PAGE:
The Daily Note (10.25)
Nature, magic, love, alchemy, imagination . . .
For a while at least, this is the last note on “cosmic Tarot.” But I wanted to share some quotes I used in the chapter “Renewal: Reviving Our Culture and Planet,” from Tarot: Methods, Mastery, and More. They capture aspects of the emotional/intellectual logic that could shape a more expansive view of Tarot practice.
C. A. Burland, ethnographer:
“We can now understand the personality which was necessary for an alchemist. The mind must be devoted to the pursuit of understanding, through a realization that on every level in nature there is a symbolic answer to the ultimate problems of existence.” (In The Arts of the Alchemists)
Robert Sardello, archetypal psychologist:
“The physical being of the planet is composed from numerous worlds that in the magical tradition are called inner worlds. The inner worlds are not worlds within our imagination, but our imaginal worlds, populated by the composing beings of the fabric of the physical planet. Our imagination is the organ by which we know these composing beings. The magical world, the inner world, the psychic world is this world of the physical planet and none other.” (In Facing the World with Soul)
D. H. Lawrence, poet:
“Oh what a catastrophe, what a maiming of love when it was made a personal, merely personal feeling, taken away from the rising and setting of the sun, and cut off from the magic connection of the solstice and equinox! We are bleeding at the roots, because we are cut off from the earth and sun and stars, and love is a grinning mockery, because, poor blossom, we plucked it from its stem on the tree of life, and expected it to keep on blooming in our civilized vase on the table.” (In “A Propos of Lady Chatterley’s Lover”)
And this seemed like a good time to bring back something from one of the earliest EP newsletters—taken from poet Diane di Prima’s 1978 manuscript “Structures of Magic and Techniques of Visioning.” She writes:
I’m interested in the combining of the Tarot—the Tree as it was worked out by the Golden Dawn people and later people in terms of changing my point of view or my perspective so that my way of seeing the world is in terms of correspondence, so that everything has a thickness of dimensionality instead of linearity, so that blue also means Jupiter and also means whatever planet it means, [and Wheel of Fortune card and lapis or sapphire] so that everything moves thru several dimensions at once like certain so-called “primitive" languages do: both because it’s a way of seeing and because it’s a way of using words and image that seems to me breaks down the necessity for metaphor in the old sense and makes all that stuff obsolete. I really want to enter that head and live there, not just have it as a quaint old idea, the idea of correspondence.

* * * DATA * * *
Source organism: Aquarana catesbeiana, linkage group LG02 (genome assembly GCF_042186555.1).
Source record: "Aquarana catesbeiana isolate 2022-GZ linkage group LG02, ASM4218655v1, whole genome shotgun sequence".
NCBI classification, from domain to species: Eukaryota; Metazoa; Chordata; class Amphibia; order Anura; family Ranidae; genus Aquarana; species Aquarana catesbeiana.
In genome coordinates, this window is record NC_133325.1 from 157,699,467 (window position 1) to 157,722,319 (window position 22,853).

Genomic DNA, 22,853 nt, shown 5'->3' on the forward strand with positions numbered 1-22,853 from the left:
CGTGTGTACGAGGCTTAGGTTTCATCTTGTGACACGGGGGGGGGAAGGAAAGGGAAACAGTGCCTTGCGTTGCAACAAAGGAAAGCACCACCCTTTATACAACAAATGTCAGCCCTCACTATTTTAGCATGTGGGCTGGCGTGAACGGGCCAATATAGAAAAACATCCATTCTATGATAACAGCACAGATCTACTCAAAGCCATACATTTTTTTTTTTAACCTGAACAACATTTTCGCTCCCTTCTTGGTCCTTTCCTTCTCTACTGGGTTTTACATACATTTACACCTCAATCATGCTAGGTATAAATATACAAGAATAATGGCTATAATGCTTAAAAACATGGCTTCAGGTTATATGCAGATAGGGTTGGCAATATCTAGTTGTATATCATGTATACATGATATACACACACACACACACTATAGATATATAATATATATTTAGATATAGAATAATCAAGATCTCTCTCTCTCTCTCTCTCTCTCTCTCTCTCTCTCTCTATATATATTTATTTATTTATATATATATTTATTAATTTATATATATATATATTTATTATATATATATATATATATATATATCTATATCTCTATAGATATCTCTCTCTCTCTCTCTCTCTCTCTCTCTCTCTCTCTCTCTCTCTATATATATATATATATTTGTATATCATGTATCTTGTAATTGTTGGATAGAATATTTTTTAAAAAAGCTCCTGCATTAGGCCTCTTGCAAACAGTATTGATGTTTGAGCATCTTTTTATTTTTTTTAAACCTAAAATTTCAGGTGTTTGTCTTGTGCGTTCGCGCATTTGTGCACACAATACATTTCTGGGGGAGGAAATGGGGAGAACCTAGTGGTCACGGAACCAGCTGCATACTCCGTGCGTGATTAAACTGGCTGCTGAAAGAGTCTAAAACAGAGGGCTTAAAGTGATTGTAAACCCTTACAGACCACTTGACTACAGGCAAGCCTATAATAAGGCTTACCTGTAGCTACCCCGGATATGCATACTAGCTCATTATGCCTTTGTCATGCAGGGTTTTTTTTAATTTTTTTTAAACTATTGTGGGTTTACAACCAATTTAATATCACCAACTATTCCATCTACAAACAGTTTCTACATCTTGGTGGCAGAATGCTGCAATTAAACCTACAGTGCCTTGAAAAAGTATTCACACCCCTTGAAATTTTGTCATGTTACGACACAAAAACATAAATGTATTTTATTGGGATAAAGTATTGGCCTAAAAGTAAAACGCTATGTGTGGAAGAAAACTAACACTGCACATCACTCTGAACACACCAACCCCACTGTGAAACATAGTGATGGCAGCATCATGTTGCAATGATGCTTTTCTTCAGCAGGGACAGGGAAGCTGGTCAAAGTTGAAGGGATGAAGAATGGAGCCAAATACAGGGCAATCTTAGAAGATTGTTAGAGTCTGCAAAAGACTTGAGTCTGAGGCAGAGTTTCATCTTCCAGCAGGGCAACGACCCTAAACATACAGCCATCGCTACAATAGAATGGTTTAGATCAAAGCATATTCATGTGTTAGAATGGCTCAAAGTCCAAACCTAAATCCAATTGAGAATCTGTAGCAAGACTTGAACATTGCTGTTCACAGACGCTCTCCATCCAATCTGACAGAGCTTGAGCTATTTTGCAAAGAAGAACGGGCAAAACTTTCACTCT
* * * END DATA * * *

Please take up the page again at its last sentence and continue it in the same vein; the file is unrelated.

This passage made me realize that I had understood correspondences mostly as an abstract, informational matter. Di Prima’s poetic perspective opens up a sense of what it would be like actually to experience the world as a web of interconnected qualities, in such a way that “everything has a thickness of dimensionality instead of linearity.”
Mary Greer, whose work illuminates so many aspects of Tarot, includes a concise yet comprehensive table of correspondences in Appendix C of Tarot for Your Self. But for me, anyway, it took a found bit of poetic musing to engage my imagination, and make the table come alive.
As always, thanks for reading! Not sure yet what will develop in the rest of this week’s Notes—looks like we’ll find out together. C